Gold Survival Gold Article Updates:
May 15, 2013
- Negativity Remains High
- Where to for the NZ Dollar?
- Professor Fekete in Laymans Terms
- The End of QE?
Negativity Remains High
We’ve had a few people unsubscribing lately with comments like “I’ve lost $45k in silver and don’t want a reminder of it when I see your charts”. Or “Just too depressing”. (We don’t wish to bother anyone who doesn’t want to receive these weekly updates, feel free to unsubscribe at any time.)
While we understand why people might not want a daily reminder of prices if they are below where they purchased, we think this might be a bit of an anecdotal indicator that we are getting close to the bottom in prices. Further evidence we are edging closer to that point of maximum pessimism in precious metals and the time when things turn up. As we wrote at the start of the year…
“To be honest we wouldn’t be surprised to see them [precious metals prices] fall further yet. With the likes of Jim Rogers and Marc Faber both thinking gold may have further to fall yet it would be remiss of us to disagree with them. As we’ve mentioned many times in the past gold did fall 50% in the middle of the 1970’s bull market…
So our guess (and of course that is all it is) is we won’t see a 50% fall right at this stage. However in the first half of 2013 maybe there is a chance of prices falling further than they have to date though….”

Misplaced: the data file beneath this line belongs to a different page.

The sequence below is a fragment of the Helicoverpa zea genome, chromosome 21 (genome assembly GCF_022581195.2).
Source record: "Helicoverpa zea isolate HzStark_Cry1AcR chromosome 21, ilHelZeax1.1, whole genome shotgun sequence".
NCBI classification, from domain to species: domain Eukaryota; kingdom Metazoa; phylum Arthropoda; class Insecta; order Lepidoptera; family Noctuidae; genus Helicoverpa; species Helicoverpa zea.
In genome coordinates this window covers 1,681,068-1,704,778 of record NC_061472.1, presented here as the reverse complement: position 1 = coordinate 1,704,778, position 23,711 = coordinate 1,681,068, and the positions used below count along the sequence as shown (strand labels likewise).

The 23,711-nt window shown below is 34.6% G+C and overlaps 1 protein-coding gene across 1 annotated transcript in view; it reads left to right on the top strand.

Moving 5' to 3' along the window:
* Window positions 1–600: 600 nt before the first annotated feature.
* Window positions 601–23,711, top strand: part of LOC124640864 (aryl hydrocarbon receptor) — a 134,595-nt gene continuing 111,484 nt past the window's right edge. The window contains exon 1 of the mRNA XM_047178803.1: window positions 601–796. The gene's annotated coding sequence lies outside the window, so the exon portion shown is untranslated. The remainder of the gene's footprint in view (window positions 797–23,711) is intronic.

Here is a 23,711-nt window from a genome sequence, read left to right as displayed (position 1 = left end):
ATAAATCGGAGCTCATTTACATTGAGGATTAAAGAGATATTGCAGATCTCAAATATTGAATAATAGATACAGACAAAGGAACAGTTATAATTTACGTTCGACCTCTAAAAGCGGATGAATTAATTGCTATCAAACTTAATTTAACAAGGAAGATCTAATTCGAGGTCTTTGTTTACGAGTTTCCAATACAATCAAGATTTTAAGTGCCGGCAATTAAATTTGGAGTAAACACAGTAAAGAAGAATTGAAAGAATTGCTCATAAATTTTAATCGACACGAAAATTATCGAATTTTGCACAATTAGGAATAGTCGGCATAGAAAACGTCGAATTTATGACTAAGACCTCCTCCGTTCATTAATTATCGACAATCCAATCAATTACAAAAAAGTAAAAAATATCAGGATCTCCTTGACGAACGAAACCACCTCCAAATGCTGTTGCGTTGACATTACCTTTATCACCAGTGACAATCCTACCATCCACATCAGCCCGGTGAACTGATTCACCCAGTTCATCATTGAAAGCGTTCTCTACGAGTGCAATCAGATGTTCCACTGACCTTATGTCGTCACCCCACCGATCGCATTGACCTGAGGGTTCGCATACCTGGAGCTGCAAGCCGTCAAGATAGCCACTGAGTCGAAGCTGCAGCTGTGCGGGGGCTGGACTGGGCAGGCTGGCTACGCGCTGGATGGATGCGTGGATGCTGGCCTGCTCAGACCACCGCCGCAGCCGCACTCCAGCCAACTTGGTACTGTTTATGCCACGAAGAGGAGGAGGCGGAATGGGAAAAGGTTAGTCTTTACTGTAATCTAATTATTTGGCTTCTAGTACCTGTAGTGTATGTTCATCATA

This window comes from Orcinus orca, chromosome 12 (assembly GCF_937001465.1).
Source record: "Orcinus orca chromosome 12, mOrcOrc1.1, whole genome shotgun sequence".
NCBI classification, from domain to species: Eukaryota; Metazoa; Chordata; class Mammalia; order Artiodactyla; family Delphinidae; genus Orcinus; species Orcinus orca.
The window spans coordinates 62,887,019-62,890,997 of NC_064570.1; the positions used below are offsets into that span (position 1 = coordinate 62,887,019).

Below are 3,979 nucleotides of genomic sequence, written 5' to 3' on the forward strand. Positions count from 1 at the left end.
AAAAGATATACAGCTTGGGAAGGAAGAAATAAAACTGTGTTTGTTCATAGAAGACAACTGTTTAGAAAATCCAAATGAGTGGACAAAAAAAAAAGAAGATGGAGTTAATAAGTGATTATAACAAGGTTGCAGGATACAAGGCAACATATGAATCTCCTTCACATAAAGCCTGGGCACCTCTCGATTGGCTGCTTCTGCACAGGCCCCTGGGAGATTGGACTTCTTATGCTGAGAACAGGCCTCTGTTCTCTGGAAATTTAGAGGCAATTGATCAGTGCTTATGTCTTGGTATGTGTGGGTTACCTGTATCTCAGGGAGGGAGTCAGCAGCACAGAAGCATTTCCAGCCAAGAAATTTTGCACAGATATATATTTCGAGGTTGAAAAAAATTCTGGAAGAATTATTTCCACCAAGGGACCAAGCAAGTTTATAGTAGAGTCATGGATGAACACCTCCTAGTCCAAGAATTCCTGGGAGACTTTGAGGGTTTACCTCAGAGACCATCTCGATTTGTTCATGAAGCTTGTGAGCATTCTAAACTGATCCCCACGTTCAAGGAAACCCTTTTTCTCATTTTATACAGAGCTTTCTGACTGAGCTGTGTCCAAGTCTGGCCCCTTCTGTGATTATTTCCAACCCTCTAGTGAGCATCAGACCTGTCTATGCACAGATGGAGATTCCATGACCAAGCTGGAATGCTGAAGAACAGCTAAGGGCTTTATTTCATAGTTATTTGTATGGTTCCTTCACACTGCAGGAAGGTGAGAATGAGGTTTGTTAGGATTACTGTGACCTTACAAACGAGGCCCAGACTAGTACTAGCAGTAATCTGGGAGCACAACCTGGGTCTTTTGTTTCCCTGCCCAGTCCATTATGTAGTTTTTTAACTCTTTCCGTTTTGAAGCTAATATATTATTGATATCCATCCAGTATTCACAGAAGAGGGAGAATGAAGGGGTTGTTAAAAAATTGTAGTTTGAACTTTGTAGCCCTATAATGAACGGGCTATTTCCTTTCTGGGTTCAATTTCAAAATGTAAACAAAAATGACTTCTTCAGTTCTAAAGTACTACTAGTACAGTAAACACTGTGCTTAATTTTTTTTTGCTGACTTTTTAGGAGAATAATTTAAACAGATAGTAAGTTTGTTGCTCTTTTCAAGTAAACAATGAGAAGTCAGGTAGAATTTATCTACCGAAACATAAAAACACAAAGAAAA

We also thought that… “new highs could be on the way later in 2013 for both USD and NZD priced gold.
Because that would make it a 2 year correction or consolidation for gold and an almost 2 and a half year correction for silver. We’d imagine that should be long enough to shake out all the latecomers and when the weak hands are gone is usually when the bull markets run strongest.”
At the moment new highs later in the year don’t seem that likely, but it would only take some unforeseen event to occur to usher in a speedy rise. But anyway our key point remains that the weak hands need to be flushed out and we may be getting closer to that point, but it still may take another downdraft yet to get complete capitulation.
So how are we looking in terms of prices now? Does a downdraft look likely at the moment?
In last weeks article on silver we featured a chart showing a short term breakout may be coming as NZD silver had been trading in a narrower and narrower range. We said odds favoured a break lower given the intermediate trend has been down. How has it played out since then?
Well NZD silver has continued to trade relatively sideways, but since last friday when we published the chart it has edged slightly higher hinting at a break upwards in price. However we have also added a red line at the $29 level, as it is still yet to decisively break above this level. So still too early to call an upwards breakout we’d say.
Where to for the NZ Dollar?
The trend of a lower kiwi dollar has continued since last week and so has effectively cancelled out the falling price of silver in USD. Hence silver has remained fairly flat in NZ dollars terms. You can see in the NZ dollar chart below this morning the dollar was below 0.82 for the first time since March and below its long term 200 day moving average for the first time since the middle of last year.